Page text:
Why in the World Does Porsche Use a Mid-Engine Configuration?

If you take a look across the performance landscape, you would think that automakers ...

If you take a look across the performance landscape, you would think that automakers are really getting their stuff together with how efficient things tend to be these days, figuring out what the best possible way to make their cars go fast is. However, contrary to that idea, you’ll notice that even in this day and age, everybody is doing things in different ways still. Whether it be displacement selection or forced induction or even the placement of the engine, it actually doesn’t seem like very many automakers are on the same page as we have a diversity of really different options out there, leading us to question how close anyone really is to that ideal formula for performance.

If you look at an automaker like Porsche, you will notice that their cars are sporting an engine setup unlike very many other brands that you will see on the road every day. Instead of mounting the engines up front, they instead make use of a mid-engine setup, placing the engine behind the driver. It’s certainly not something that’s unheard of as there are plenty of cars that implement it but it certainly might confuse a couple of people who are new to the world of performance automobiles. Heck, even people who are familiar with these combinations probably are left to wonder what the actual benefits are.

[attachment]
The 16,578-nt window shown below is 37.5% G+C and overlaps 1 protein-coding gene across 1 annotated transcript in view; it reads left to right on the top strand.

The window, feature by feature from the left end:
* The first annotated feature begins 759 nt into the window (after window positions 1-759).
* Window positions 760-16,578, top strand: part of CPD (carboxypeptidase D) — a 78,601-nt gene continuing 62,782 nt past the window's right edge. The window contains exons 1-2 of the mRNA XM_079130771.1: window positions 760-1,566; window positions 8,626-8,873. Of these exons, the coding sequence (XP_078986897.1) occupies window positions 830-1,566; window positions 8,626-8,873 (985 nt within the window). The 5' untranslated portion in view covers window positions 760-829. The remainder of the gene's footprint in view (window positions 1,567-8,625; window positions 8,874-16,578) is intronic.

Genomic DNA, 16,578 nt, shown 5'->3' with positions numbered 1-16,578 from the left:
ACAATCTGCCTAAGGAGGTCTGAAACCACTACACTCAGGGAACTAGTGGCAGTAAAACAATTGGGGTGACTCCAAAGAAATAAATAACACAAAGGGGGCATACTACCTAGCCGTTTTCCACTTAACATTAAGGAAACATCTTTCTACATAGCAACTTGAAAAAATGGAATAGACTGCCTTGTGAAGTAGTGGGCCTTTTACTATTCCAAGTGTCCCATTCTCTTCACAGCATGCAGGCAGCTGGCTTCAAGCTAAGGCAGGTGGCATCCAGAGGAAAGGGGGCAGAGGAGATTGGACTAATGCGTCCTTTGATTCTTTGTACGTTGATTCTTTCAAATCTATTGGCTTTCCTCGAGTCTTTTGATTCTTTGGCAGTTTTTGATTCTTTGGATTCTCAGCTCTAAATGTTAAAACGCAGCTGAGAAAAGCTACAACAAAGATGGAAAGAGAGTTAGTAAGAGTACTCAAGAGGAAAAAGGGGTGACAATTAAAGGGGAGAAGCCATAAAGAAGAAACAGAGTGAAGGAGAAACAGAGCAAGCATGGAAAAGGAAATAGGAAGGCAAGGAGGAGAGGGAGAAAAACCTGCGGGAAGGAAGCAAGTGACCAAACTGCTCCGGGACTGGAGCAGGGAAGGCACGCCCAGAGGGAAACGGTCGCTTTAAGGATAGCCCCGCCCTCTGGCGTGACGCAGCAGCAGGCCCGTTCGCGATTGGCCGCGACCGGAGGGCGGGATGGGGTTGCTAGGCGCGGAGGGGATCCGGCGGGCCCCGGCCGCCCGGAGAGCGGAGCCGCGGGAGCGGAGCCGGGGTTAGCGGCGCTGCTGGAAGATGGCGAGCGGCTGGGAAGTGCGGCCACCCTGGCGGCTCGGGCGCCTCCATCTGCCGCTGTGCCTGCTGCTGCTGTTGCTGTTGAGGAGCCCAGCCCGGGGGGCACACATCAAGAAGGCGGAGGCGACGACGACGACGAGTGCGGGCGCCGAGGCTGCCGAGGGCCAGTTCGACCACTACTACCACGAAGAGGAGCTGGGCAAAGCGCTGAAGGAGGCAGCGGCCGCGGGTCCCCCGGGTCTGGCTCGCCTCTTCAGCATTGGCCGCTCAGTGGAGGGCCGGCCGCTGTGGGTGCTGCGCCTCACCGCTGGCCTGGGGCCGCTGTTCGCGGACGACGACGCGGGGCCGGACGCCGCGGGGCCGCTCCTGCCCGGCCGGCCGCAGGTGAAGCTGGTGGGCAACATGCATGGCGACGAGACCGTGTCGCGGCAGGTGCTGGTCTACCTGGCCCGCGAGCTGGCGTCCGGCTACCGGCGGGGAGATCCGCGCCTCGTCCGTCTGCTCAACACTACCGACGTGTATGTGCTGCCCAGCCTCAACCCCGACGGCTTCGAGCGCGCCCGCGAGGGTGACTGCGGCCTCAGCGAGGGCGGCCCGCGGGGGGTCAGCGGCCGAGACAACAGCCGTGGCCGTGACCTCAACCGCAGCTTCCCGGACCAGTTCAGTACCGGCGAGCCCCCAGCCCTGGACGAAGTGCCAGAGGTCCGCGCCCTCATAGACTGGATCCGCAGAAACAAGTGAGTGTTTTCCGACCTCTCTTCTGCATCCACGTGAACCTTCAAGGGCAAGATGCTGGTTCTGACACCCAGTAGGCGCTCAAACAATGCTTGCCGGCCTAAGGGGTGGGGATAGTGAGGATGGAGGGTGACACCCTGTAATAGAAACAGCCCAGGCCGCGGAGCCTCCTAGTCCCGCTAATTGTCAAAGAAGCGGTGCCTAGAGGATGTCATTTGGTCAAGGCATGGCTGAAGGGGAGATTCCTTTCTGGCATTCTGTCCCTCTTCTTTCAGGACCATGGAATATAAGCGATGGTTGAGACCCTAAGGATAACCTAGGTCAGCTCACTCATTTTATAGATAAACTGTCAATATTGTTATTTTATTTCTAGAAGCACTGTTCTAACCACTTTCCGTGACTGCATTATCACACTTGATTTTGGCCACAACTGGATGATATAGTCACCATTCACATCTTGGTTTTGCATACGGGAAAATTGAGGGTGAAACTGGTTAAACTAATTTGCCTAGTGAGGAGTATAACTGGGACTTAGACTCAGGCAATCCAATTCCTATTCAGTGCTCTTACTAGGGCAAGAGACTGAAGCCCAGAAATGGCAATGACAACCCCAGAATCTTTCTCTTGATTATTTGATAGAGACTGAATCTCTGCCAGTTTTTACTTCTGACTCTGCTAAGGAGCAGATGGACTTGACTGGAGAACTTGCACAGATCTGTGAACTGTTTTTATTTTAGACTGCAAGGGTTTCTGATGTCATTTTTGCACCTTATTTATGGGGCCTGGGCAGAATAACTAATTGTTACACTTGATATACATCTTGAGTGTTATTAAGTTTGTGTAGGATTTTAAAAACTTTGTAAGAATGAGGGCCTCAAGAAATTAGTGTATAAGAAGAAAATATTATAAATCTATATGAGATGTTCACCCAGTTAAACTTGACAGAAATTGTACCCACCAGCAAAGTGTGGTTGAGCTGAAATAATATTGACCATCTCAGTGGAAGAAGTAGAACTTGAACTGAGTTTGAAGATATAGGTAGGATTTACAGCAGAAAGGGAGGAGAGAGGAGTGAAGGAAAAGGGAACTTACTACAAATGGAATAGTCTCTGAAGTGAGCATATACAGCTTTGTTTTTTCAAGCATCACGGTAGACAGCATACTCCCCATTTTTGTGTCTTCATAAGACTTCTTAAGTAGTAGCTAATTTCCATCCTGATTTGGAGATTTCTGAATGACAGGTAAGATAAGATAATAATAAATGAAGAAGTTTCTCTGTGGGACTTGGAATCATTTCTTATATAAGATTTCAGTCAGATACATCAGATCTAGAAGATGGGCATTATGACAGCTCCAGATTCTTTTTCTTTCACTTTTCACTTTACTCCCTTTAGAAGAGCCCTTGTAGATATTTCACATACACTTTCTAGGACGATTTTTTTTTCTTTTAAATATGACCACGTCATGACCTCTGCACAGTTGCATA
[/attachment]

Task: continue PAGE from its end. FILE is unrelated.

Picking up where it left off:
Does the location of the majority of the weight in the car help out with acceleration or braking? You have to think that having the engine closer to the rear wheels which, in turn, are the drive wheels most of the time in a Porsche, would also provide some sort of traction benefit. If you follow along with Engineering Explained down in the video below, you get the rundown on what the science backs up and what’s nothing more than talk in relation to if it’s really all that worth it to have a mid-engine setup like this.

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